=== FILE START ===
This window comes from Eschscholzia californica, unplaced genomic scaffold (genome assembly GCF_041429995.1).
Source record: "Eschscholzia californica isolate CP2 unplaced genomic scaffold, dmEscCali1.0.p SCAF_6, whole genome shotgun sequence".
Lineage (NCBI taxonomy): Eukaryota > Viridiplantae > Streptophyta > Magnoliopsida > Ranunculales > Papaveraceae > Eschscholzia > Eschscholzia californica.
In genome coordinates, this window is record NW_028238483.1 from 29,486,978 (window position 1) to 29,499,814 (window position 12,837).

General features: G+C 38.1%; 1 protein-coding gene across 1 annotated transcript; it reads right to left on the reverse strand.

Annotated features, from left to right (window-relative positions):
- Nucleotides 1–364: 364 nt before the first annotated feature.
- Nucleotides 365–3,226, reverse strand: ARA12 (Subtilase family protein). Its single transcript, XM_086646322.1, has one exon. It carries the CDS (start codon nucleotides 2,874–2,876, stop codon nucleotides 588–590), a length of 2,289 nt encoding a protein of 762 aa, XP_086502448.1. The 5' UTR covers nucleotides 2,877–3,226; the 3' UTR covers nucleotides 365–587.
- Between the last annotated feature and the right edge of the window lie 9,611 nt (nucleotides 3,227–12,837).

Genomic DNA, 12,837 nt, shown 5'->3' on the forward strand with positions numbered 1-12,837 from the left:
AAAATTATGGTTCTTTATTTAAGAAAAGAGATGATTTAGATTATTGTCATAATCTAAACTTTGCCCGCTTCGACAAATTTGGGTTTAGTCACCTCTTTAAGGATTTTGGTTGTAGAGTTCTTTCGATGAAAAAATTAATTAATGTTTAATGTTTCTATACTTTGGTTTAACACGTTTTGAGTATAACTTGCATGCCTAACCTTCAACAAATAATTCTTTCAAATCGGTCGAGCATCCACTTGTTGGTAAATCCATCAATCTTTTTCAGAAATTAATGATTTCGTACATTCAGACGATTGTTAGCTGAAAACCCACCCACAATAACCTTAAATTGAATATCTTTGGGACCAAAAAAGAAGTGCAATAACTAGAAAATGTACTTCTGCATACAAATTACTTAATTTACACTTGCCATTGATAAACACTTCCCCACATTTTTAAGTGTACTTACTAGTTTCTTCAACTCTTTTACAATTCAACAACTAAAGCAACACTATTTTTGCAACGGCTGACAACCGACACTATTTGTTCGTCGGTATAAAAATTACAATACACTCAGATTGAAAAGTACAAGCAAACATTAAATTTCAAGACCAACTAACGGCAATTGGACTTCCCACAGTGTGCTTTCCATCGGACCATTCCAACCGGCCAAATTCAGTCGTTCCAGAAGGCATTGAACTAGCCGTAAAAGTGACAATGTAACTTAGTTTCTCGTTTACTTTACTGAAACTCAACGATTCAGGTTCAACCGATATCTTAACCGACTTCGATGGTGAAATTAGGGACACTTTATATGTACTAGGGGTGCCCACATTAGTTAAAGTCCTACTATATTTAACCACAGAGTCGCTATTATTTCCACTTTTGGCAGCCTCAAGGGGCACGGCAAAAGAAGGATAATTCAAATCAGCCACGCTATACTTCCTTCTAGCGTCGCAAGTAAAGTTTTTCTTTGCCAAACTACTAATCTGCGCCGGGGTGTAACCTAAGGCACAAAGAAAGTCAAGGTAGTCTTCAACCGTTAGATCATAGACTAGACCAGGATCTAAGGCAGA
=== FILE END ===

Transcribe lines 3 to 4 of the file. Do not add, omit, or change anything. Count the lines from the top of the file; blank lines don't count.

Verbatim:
Lineage (NCBI taxonomy): Eukaryota > Viridiplantae > Streptophyta > Magnoliopsida > Ranunculales > Papaveraceae > Eschscholzia > Eschscholzia californica.
In genome coordinates, this window is record NW_028238483.1 from 29,486,978 (window position 1) to 29,499,814 (window position 12,837).